The approval of COVID-19 vaccinations for children age 12 and older has provided a ray of hope to families and schools nationwide as a way to help ensure students’ health and safety as they return to the in-person classroom. Afterschool and summer programs have stepped up to help increase vaccination rates among young people in their communities by providing reliable vaccine information, as well as access to vaccines themselves.

An additional $30 million in state funding for early childhood education in 2021-22 will provide early learning programs for an additional 3,200 Pennsylvania children this school year.

But the investment is not all that is needed to ensure that children from six weeks to kindergarten age have the opportunity for quality education and care, Gov. Tom Wolf said Tuesday, Oct. 12.

Wolf joined local early education advocates, educators and elected officials at the Gilson Child Development Center in Erie to celebrate the increased funding and warn that more needs to be done to provide a solid foundation for later learning.

”It’s not all that we need,” Wolf said. “There’s also a need to figure out how to make this system work better. We need to reinvent and drastically transform this industry. It is that important.

In a society that asks young adults who they aspire to be, Thomas O’Neill, educator at Butler Tech Ross High School and board president of JEE Foods, encourages students to start making a significant impact at an early age. As an information technology instructor for over 20 years, his purpose when teaching at a high school level is never to hear the question, “What am I ever going to use this for?” This goal led to hands-on learning experiences that challenges students to create impressive solutions to global problems.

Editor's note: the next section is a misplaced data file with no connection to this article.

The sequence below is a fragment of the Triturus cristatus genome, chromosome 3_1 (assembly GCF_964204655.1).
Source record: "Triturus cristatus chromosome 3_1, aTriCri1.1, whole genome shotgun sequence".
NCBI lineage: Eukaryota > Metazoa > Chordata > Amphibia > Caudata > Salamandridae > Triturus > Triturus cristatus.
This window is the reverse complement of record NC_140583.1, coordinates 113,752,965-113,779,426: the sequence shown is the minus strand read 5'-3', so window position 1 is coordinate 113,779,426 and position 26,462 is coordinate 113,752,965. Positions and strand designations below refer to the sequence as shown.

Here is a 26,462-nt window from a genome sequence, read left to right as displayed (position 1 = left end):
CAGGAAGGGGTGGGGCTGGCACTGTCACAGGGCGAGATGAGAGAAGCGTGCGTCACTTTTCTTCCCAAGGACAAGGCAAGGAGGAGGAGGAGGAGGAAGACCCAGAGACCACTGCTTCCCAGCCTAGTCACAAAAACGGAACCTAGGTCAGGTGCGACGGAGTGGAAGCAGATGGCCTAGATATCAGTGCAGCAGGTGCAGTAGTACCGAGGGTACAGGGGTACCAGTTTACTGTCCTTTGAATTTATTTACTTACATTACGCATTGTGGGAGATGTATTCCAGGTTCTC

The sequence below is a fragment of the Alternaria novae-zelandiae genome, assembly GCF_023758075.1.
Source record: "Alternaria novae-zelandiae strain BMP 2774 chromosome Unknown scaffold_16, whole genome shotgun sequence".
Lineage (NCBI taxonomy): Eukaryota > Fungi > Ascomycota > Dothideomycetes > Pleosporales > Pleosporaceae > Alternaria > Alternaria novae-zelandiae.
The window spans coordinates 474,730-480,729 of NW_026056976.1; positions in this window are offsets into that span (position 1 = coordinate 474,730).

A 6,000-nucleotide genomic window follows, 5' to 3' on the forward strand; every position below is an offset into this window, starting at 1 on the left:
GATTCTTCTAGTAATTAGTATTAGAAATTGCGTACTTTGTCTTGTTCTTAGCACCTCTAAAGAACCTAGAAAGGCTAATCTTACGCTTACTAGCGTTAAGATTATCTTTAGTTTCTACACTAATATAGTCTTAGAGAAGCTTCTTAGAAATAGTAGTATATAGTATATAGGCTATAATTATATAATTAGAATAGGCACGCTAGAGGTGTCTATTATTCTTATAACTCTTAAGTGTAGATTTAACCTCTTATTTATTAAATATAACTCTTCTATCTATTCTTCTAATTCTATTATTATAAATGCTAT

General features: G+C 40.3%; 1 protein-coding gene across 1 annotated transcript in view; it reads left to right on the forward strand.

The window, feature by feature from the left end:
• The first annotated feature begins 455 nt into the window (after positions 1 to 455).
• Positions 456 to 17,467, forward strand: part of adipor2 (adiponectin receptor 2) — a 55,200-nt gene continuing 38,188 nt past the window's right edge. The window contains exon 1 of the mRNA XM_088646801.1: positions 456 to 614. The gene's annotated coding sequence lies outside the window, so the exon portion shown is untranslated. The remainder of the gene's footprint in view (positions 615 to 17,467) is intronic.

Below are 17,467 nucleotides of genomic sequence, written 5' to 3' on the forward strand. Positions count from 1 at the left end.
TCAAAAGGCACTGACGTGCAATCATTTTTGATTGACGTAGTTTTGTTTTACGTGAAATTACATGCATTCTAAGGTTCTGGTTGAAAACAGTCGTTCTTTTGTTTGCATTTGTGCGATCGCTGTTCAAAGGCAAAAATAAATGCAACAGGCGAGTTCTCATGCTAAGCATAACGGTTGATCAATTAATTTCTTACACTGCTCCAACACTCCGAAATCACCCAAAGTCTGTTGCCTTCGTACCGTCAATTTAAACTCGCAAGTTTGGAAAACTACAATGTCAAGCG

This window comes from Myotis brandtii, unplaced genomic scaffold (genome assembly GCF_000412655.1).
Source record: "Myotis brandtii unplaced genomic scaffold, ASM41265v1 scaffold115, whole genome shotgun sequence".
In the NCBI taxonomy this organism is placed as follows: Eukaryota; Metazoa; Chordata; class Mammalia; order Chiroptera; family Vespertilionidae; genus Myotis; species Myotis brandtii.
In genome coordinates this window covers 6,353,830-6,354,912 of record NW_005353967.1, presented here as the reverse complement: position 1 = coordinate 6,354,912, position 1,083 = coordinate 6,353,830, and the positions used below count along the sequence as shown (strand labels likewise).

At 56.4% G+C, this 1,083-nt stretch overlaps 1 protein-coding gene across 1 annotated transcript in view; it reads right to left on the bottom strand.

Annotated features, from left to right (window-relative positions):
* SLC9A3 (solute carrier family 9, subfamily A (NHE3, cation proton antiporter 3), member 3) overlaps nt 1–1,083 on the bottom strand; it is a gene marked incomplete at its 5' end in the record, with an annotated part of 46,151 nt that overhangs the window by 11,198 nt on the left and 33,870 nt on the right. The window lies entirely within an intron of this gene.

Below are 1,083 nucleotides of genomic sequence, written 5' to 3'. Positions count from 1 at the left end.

As students return to classrooms this fall, COVID-19 continues to present schools across the country with challenging circumstances. The pandemic has already impacted learning on an unprecedented scale, exposing and magnifying deep inequities within our education system. While no one has been left unscathed, the impacts have been most severe for those who were already the furthest behind academically—students of color and those experiencing poverty.

In the coming school year and beyond, data on student progress will be critical to understanding the disproportionate impact of the pandemic and addressing the resulting inequities. While learning has suffered across the board, the data tell a nuanced story. Understanding those nuances — particularly at the state and local level — will be essential to targeting evidence-based interventions (and recovery resources) to the students who need them most.

Nano Week is an ongoing STEM outreach program to give middle and high school level students direct and hands-on experiences in the sciences and is an opportunity for students from research labs at the University of Pennsylvania and neighboring universities to share their research and demonstrate some of the crazy science from their fields of study.

This year, Nano Week is scheduled for Nov.15-19. We will have two presentation options: (1) Presenters will travel to local Philadelphia metro area high schools to give talks in person or (2) Presenters will give their talks remotely/virtually.

Calling all high school girls! Join the Women of Range Resources, Dress for Success Pittsburgh and other leaders from a variety of professions via Zoom for our program — Virtual Connections! During this women’s empowerment event, students will learn about developing a personal brand, discuss what it means to be a woman of influence, and get the chance to interact during a Q&A session with leaders in finance, healthcare, nonprofit management, STEM, entrepreneurship and more.

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